Every January, some of us look in the mirror, dust-off our
running sneakers, and set advantageous goals to lead a
healthier and more active lifestyle. Unfortunately, little time
or attention is given to address and fix our own fiscal
well-being. Similar to setting health goals, financial planning
goals can be best achieved if they are specific and realistic.
Goals should have a time frame to implement and be written on
paper. The following are the top five recommended financial
resolutions to consider for 2013.
Create an action plan and timeline to pay off your credit
card debt as soon as possible (for example, over the next 18
months) and defer any major purchases until you can pay for
them with cash. Develop a monthly budget and track your
expenses on a spreadsheet or a mobile phone application.
Dedicate any available discretionary cash flow to aggressively
eliminate your credit card debt. Pay off debts with the highest
interest rates first. Be careful to not quickly consolidate and
close out any existing lines of credit, as that could adversely
affect your credit score. Also, if you are a baby boomer
nearing retirement with a mortgage, create an action plan to
pay off that obligation within four years, before or after,
your retirement goal.
Protect your credit score.
Regardless of your age, your credit score may come into
play for many critical activities from renting an apartment to
applying for a new job. Protect and improve your credit score
by keeping your balances low and paying off the majority of
your expenditures every month. The FICO (Fair Isaac
Corporation), the best-known and most widely used credit score
model in the United States, is calculated statistically, with
information from a consumer's credit files. A FICO score can be
valued between 300 and 850.
Carefully review your credit reports at least annually to
make sure you are not subject to identity theft. Identity theft
occurs when thieves obtain your personal information, which can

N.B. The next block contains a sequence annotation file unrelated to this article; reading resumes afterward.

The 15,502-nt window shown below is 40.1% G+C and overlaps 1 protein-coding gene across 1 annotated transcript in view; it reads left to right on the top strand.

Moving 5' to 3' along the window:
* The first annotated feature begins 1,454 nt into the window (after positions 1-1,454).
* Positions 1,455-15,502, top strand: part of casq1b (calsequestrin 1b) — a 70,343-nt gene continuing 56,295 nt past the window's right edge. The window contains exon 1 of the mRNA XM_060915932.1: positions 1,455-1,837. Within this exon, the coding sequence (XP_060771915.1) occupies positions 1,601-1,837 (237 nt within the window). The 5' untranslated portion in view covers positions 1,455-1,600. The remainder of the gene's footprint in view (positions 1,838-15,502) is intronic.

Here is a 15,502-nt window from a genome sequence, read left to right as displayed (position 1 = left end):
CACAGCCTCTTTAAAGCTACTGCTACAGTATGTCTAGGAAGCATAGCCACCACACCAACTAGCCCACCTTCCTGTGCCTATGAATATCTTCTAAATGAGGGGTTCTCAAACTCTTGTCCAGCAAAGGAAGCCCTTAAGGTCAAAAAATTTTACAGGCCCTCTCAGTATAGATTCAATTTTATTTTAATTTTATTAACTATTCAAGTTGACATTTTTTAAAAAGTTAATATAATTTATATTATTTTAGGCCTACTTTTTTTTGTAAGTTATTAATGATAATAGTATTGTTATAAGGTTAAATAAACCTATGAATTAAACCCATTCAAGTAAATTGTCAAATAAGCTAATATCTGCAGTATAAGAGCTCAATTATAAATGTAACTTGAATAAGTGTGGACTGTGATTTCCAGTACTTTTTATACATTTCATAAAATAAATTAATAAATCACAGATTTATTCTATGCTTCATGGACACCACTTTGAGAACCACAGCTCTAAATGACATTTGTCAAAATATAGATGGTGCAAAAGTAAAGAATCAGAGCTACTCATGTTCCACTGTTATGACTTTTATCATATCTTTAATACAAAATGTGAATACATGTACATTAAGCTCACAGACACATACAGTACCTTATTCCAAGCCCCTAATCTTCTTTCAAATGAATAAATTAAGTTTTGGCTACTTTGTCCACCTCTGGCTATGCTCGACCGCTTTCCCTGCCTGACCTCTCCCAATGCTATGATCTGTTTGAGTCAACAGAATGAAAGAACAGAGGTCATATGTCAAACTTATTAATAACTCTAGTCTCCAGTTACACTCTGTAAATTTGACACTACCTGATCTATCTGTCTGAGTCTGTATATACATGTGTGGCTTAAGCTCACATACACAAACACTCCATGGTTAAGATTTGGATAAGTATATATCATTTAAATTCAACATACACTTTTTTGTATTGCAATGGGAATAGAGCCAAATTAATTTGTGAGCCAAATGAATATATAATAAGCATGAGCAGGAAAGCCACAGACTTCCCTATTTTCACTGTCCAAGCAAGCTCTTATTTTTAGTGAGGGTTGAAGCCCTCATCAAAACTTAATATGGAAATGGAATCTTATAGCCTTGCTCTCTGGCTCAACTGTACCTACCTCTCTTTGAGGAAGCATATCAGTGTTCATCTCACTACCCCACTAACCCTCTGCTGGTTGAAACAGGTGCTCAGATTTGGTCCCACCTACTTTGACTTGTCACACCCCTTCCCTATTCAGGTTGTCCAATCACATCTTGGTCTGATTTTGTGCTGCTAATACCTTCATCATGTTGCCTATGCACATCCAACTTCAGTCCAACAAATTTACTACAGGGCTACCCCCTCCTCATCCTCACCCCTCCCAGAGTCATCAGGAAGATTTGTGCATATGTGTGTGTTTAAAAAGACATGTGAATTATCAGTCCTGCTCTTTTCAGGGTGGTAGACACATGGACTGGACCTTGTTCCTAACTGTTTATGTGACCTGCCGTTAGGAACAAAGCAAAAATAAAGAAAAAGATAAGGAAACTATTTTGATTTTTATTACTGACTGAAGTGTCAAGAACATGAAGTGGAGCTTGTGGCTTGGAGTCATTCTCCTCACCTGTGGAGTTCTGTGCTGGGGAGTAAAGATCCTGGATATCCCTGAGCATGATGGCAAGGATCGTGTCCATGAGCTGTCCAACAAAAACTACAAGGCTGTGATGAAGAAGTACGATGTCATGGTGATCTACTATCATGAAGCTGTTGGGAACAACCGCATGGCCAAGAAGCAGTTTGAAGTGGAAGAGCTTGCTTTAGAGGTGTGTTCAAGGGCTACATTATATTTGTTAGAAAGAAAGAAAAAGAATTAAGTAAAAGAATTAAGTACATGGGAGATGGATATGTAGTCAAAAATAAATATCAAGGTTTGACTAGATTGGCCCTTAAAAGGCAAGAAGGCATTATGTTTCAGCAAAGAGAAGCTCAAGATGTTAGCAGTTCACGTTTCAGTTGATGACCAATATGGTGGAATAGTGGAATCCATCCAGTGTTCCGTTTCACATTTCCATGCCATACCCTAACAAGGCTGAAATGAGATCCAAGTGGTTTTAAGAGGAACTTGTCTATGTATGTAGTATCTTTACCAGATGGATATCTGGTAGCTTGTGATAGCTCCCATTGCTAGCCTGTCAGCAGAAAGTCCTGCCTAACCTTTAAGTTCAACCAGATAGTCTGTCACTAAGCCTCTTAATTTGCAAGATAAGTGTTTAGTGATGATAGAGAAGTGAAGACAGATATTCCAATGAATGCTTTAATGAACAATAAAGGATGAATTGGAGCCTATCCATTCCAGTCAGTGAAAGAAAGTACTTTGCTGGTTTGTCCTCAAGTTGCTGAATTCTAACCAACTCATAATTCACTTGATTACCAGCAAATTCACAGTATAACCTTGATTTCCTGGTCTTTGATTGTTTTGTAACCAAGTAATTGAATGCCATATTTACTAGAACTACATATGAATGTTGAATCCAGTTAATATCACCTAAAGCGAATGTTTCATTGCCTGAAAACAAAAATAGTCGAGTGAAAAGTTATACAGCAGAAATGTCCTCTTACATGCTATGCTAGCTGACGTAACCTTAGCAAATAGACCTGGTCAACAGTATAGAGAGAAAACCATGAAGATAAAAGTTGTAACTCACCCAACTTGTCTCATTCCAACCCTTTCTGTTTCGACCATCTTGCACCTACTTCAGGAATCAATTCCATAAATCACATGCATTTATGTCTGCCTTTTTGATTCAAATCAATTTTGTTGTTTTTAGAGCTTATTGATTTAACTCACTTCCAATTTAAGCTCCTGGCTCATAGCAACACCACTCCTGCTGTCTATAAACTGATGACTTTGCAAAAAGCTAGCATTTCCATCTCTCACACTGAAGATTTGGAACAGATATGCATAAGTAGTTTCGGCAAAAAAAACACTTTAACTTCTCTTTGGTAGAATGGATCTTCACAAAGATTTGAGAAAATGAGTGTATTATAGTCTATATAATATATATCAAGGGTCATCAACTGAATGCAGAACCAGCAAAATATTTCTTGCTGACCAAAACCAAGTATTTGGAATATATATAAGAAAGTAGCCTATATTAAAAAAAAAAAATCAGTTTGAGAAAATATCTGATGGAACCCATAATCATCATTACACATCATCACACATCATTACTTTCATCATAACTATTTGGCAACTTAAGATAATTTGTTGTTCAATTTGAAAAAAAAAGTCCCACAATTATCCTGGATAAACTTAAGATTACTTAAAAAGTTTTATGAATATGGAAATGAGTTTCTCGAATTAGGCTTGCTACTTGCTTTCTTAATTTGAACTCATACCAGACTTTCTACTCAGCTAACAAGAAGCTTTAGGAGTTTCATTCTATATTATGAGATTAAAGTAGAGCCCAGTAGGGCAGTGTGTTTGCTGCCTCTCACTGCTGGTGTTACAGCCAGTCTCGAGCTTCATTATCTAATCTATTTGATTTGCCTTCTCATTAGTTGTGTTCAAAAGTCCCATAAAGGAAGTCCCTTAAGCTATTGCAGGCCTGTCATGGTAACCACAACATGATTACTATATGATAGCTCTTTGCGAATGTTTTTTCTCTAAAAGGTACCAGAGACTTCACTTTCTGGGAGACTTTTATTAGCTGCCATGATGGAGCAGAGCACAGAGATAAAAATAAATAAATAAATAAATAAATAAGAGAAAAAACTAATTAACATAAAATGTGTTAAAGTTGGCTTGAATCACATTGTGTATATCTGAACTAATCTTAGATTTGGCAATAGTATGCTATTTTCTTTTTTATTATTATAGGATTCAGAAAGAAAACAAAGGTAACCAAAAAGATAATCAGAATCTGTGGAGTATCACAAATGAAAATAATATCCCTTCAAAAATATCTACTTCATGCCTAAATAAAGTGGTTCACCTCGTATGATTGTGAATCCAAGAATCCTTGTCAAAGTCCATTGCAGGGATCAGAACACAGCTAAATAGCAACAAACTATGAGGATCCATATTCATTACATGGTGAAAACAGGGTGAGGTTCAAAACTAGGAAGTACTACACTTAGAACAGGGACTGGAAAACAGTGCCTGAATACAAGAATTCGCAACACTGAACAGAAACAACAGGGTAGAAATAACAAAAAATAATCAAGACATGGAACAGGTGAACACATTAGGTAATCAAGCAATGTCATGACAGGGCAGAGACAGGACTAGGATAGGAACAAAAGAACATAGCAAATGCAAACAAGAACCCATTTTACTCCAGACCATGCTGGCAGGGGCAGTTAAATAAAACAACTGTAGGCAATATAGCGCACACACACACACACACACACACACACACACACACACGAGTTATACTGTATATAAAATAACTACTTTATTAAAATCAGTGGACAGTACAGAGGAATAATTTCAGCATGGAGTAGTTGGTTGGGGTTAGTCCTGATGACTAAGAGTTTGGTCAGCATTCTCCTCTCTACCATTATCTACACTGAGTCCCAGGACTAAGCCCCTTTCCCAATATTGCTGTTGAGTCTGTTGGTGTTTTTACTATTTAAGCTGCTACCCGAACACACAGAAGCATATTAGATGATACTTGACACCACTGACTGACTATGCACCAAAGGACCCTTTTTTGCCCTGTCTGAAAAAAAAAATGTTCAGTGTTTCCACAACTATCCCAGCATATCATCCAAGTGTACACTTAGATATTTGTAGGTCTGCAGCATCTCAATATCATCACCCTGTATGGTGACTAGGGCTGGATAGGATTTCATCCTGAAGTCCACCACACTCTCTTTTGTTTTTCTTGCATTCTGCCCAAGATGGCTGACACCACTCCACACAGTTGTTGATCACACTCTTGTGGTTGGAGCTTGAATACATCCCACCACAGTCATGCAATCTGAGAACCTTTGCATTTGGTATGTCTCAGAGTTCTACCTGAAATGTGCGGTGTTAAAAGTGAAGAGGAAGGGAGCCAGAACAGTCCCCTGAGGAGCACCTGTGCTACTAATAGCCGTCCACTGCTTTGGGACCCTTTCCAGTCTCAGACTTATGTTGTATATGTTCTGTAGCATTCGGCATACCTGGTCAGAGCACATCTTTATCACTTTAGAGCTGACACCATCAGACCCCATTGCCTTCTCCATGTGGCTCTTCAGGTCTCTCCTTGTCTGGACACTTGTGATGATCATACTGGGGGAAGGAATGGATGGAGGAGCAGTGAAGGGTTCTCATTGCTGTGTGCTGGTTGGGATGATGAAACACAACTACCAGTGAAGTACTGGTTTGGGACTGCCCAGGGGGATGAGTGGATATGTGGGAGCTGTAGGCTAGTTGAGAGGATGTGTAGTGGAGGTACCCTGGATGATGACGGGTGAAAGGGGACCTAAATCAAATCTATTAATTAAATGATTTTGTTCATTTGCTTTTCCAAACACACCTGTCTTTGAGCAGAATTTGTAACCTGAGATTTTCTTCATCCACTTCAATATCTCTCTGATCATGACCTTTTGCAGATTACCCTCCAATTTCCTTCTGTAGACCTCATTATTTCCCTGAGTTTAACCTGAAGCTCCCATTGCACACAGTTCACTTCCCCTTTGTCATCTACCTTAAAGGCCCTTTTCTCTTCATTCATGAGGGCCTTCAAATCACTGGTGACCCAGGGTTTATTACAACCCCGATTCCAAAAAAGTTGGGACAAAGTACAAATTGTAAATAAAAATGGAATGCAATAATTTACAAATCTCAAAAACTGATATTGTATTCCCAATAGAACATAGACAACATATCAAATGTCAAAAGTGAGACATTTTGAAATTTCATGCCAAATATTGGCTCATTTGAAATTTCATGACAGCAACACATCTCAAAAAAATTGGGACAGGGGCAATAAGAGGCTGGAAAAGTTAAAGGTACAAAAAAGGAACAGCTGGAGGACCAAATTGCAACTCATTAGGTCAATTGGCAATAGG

then be used to open new credit card accounts, obtain loans, or
even clone your ATM card. Take action to protect yourself by
shredding sensitive documents and being extra careful when
sharing confidential information online (even Facebook). Obtain
your free credit report from the big three bureaus (Equifax,
Experian and TransUnion) at annualcreditreport.com .
3. Create a 'rainy day' fund.
Develop a cash reserves bucket. Most people (before or
after retirement) do not have enough cash reserves handy to get
by for even two months in case of emergency or unemployment.
They then start relying on retirement accounts, credit cards,
family and personal loans to pay their bills and put food on
the table. With many people unemployed for more than a year,
you will need to save at least 12 -18 months of cash reserves
to safely plan for your family and home necessities.
4. Increase your retirement savings.
Many Americans are significantly underprepared to retire
by age 65 due to insufficient savings and end up dependent on
Social Security as their primary income resource. Lack of
planning and work-place financial education seems to be an
ongoing epidemic in today's society. Make a conscious effort to
put off short term (instant gratification) purchases and
instead make retirement savings a monthly expense item on your
balance sheet with every paycheck. Dedicate at least 15% of
your annual gross earnings for this goal. If you have the
ability to receive a company match (such as in your employer's
401(k) plan) contribute at least enough to receive this 'free'
A good rule of thumb to consider is that you may need 13 to
15 times your final salary in a lump sum to retire successfully
(considering a 4.5% portfolio distribution rate in retirement).
Work with a financial planner (such as a CERTIFIED FINANICAL
PLANNER™ practitioner from the Financial Planning Association)
to assess your specific retirement budget and lifestyle goals
on paper and then put together an action plan to achieve them.
Once you retire, continue working with your trusted advisor to
implement an ongoing investment and income distribution plan to
keep you on track for the long run. Remember that in the end,
you can't put your retirement on a credit card.
5. Protect your legacy.
Many people do not even have their basic will and legal
documents in order (or may never have even completed in the
first place). At a minimum, make a resolution to meet with an
estate planning attorney in 2013 to complete your will, durable
power of attorney, medical power of attorney, living will and
HIPAA (Health Insurance Portability and Accountability Act)
release forms. For those who care for minor children or
incapacitated adults, consider to assign a guardian and create
trusts to protect and care those you love. For those who have
large or complicated estates, work with an attorney on advanced
estate planning techniques.
Finally, carefully review all of your investment and
insurance account beneficiary designations to make sure they
mesh with your current goals and wishes for your family and
estate, as specific account level beneficiary designations will
override your will and a court of law.
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